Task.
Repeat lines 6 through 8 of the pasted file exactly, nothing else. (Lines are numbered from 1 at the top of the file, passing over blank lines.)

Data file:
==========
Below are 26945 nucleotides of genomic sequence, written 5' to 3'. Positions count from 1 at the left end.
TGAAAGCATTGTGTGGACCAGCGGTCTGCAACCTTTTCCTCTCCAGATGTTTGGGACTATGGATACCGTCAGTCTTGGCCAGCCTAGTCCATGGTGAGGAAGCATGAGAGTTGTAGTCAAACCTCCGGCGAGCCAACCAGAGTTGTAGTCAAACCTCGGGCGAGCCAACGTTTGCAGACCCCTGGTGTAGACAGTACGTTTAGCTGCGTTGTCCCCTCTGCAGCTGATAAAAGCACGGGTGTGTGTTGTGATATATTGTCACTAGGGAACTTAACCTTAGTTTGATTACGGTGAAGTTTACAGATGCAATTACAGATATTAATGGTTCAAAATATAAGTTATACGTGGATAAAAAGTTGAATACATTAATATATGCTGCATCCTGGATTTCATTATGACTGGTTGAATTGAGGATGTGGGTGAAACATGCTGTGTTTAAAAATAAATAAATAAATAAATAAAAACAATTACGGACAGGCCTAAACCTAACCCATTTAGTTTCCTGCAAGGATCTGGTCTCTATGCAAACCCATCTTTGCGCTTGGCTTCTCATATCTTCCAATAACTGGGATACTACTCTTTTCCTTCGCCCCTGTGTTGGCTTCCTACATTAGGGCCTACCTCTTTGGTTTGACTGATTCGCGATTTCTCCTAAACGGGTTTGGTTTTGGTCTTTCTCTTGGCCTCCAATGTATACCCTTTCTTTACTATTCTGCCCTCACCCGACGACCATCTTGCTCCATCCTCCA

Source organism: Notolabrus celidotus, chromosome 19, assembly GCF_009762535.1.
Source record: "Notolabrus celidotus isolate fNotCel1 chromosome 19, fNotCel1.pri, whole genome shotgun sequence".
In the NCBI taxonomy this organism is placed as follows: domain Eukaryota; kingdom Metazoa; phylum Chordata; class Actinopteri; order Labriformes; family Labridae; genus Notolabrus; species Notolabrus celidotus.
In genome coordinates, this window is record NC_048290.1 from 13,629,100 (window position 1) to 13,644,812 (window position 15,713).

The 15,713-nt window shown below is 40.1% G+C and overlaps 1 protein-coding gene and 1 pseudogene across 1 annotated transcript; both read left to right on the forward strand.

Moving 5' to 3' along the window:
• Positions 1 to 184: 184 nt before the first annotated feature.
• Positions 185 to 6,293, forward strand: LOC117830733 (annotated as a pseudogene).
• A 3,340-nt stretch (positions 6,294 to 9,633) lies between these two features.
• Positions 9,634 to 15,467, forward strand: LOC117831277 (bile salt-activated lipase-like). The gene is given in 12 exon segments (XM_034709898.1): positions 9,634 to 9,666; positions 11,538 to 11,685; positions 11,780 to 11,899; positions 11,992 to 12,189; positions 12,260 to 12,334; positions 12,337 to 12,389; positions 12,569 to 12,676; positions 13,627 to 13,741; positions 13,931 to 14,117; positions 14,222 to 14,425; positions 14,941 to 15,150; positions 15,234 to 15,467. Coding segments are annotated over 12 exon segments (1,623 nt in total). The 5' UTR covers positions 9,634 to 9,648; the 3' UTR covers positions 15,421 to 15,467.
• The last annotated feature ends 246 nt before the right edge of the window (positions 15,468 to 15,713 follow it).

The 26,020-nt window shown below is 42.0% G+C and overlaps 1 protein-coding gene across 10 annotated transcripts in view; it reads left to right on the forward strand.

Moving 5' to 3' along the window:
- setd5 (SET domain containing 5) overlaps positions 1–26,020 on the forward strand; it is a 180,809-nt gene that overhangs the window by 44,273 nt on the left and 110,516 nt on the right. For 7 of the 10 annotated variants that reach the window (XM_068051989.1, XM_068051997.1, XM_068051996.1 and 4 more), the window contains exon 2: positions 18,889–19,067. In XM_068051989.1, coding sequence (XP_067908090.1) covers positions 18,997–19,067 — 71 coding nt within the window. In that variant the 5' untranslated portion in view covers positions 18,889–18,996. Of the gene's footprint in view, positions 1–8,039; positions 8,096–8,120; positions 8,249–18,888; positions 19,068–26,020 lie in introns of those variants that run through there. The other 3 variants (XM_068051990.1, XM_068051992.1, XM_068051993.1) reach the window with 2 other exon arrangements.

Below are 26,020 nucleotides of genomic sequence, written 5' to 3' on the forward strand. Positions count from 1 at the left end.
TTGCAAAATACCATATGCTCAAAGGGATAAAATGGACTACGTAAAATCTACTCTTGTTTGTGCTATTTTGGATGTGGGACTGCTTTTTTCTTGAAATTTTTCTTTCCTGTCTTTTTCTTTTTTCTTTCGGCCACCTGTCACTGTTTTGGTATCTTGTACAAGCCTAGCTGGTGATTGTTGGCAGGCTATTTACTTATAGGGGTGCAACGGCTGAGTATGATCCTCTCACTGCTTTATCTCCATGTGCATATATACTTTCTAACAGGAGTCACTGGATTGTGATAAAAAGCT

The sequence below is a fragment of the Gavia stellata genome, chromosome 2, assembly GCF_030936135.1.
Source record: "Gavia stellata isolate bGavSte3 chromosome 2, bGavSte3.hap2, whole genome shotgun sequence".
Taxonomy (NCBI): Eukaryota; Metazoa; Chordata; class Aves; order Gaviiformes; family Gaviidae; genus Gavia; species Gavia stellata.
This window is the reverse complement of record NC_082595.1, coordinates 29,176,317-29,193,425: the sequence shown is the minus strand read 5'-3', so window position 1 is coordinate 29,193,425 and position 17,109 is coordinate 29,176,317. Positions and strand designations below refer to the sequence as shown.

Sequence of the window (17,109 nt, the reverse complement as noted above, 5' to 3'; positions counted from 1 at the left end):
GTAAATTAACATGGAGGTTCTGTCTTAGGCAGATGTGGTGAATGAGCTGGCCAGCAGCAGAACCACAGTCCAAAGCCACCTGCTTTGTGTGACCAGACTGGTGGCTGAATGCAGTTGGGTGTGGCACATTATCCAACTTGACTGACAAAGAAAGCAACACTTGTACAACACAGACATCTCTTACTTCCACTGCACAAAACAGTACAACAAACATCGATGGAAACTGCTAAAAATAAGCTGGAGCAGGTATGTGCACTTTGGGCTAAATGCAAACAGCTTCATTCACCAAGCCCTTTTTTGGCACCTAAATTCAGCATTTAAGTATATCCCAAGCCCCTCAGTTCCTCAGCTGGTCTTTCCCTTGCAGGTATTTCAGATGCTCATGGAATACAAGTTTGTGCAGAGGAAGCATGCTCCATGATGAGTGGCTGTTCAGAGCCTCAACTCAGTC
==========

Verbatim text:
In genome coordinates, this window is record NC_048290.1 from 13,629,100 (window position 1) to 13,644,812 (window position 15,713).

The 15,713-nt window shown below is 40.1% G+C and overlaps 1 protein-coding gene and 1 pseudogene across 1 annotated transcript; both read left to right on the forward strand.

Moving 5' to 3' along the window: